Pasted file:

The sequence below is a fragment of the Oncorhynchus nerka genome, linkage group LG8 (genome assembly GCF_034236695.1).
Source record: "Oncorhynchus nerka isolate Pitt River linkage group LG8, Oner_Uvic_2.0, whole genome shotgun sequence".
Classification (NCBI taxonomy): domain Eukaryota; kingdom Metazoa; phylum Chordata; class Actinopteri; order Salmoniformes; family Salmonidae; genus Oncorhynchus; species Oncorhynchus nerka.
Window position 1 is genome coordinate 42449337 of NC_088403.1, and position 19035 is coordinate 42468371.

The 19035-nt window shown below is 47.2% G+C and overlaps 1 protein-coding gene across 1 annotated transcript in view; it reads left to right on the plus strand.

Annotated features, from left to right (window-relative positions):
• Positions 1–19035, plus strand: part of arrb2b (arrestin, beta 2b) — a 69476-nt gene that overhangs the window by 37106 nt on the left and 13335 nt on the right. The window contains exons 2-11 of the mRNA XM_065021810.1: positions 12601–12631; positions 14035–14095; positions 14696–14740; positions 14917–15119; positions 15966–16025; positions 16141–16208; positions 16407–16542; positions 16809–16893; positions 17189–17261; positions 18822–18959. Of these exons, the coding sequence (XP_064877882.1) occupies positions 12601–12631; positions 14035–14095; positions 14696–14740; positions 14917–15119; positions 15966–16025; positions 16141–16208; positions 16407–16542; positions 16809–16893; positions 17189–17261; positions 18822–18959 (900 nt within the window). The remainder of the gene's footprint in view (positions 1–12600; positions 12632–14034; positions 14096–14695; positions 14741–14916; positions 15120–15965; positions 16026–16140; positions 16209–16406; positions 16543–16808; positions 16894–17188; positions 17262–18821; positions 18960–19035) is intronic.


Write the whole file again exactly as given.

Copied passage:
The sequence below is a fragment of the Oncorhynchus nerka genome, linkage group LG8 (genome assembly GCF_034236695.1).
Source record: "Oncorhynchus nerka isolate Pitt River linkage group LG8, Oner_Uvic_2.0, whole genome shotgun sequence".
Classification (NCBI taxonomy): domain Eukaryota; kingdom Metazoa; phylum Chordata; class Actinopteri; order Salmoniformes; family Salmonidae; genus Oncorhynchus; species Oncorhynchus nerka.
Window position 1 is genome coordinate 42449337 of NC_088403.1, and position 19035 is coordinate 42468371.

The 19035-nt window shown below is 47.2% G+C and overlaps 1 protein-coding gene across 1 annotated transcript in view; it reads left to right on the plus strand.

Annotated features, from left to right (window-relative positions):
• Positions 1–19035, plus strand: part of arrb2b (arrestin, beta 2b) — a 69476-nt gene that overhangs the window by 37106 nt on the left and 13335 nt on the right. The window contains exons 2-11 of the mRNA XM_065021810.1: positions 12601–12631; positions 14035–14095; positions 14696–14740; positions 14917–15119; positions 15966–16025; positions 16141–16208; positions 16407–16542; positions 16809–16893; positions 17189–17261; positions 18822–18959. Of these exons, the coding sequence (XP_064877882.1) occupies positions 12601–12631; positions 14035–14095; positions 14696–14740; positions 14917–15119; positions 15966–16025; positions 16141–16208; positions 16407–16542; positions 16809–16893; positions 17189–17261; positions 18822–18959 (900 nt within the window). The remainder of the gene's footprint in view (positions 1–12600; positions 12632–14034; positions 14096–14695; positions 14741–14916; positions 15120–15965; positions 16026–16140; positions 16209–16406; positions 16543–16808; positions 16894–17188; positions 17262–18821; positions 18960–19035) is intronic.